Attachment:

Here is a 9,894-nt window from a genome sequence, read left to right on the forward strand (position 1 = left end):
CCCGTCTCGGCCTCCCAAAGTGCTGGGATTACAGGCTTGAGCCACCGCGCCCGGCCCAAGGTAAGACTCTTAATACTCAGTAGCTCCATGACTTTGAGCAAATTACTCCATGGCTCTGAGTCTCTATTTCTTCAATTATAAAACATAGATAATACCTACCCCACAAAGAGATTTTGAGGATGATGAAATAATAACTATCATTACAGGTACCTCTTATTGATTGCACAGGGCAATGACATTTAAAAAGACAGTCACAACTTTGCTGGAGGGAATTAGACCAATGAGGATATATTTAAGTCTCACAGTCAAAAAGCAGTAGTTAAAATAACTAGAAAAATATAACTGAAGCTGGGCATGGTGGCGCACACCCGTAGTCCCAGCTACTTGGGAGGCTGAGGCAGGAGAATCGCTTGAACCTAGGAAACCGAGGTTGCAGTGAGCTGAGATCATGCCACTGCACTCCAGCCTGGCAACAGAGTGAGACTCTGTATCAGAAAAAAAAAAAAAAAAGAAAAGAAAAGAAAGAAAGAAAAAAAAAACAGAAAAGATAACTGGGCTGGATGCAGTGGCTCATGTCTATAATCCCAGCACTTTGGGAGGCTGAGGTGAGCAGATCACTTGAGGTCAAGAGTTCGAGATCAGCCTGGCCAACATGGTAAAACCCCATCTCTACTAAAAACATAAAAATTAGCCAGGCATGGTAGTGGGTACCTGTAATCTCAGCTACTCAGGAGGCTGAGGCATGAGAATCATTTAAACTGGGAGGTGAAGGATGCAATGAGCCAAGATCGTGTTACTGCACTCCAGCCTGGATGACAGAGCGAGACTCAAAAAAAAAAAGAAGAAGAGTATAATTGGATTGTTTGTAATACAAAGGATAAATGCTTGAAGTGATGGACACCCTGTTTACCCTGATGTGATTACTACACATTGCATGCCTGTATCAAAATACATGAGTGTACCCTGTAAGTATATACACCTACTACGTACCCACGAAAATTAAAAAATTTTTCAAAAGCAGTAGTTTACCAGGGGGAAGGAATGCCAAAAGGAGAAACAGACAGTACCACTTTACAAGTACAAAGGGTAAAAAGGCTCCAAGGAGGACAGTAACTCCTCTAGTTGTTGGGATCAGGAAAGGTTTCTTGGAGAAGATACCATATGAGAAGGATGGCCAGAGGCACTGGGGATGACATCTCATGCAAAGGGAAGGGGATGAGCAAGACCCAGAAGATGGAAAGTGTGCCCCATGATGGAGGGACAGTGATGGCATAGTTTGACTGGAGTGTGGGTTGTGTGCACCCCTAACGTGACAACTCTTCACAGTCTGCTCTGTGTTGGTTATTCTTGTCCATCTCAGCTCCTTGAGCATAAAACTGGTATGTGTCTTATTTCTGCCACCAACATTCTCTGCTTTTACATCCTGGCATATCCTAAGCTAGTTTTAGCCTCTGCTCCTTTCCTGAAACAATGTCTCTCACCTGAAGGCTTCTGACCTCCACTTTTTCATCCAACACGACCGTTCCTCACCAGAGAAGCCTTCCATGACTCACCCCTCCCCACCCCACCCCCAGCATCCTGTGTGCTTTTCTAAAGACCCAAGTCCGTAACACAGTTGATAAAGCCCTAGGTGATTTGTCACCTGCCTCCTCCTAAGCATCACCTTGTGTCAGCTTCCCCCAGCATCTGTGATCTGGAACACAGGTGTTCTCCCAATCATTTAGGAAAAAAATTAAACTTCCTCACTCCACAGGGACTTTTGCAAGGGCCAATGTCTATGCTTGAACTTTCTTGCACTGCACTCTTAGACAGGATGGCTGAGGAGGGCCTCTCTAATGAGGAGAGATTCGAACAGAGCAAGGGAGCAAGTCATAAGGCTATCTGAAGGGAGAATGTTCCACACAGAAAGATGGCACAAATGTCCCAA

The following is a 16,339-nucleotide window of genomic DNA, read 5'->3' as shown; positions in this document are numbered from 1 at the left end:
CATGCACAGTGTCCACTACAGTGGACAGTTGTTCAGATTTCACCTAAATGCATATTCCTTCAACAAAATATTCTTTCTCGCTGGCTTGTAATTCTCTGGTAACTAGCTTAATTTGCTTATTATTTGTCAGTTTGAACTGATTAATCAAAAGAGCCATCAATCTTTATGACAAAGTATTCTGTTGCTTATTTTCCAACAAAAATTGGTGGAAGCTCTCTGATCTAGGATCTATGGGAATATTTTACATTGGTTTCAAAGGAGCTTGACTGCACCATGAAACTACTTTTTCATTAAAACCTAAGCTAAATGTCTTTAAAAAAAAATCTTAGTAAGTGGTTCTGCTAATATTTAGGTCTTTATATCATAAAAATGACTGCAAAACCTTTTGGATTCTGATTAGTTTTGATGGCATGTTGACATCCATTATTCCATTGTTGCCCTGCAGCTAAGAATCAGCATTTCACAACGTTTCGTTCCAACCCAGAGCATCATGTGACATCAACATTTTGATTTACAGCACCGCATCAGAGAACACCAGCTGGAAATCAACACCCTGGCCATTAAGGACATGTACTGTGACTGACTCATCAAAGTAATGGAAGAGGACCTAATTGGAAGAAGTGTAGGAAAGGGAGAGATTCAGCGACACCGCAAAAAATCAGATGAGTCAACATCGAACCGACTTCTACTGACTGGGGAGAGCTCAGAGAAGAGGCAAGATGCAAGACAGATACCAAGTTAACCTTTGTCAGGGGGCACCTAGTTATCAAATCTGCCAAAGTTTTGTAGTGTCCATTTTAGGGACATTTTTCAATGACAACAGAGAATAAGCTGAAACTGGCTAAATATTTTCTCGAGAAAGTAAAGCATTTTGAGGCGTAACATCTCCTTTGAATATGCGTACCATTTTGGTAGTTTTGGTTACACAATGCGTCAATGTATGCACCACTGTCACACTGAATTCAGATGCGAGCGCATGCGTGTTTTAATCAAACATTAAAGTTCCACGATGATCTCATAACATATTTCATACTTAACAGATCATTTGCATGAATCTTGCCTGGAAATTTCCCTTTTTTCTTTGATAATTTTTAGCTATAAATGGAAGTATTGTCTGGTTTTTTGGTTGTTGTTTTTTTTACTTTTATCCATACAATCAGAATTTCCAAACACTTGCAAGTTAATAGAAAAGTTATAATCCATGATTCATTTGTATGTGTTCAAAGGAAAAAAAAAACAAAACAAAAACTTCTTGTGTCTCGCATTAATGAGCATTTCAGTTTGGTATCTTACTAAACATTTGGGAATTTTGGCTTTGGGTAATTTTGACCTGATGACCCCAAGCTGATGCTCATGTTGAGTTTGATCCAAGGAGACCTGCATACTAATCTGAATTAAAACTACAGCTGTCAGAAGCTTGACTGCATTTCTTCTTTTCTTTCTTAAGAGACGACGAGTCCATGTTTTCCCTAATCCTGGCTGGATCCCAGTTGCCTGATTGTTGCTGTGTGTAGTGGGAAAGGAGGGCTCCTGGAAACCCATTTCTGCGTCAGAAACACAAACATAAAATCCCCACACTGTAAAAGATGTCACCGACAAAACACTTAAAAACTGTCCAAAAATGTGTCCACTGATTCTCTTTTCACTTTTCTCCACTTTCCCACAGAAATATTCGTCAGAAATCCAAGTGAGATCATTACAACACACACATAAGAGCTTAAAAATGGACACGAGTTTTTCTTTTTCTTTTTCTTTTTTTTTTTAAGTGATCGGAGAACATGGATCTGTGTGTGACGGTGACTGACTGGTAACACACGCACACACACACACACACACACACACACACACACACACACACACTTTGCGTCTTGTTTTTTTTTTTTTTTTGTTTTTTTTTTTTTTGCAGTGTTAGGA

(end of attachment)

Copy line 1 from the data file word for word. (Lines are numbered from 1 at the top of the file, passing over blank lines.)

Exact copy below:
Here is a 9,894-nt window from a genome sequence, read left to right on the forward strand (position 1 = left end):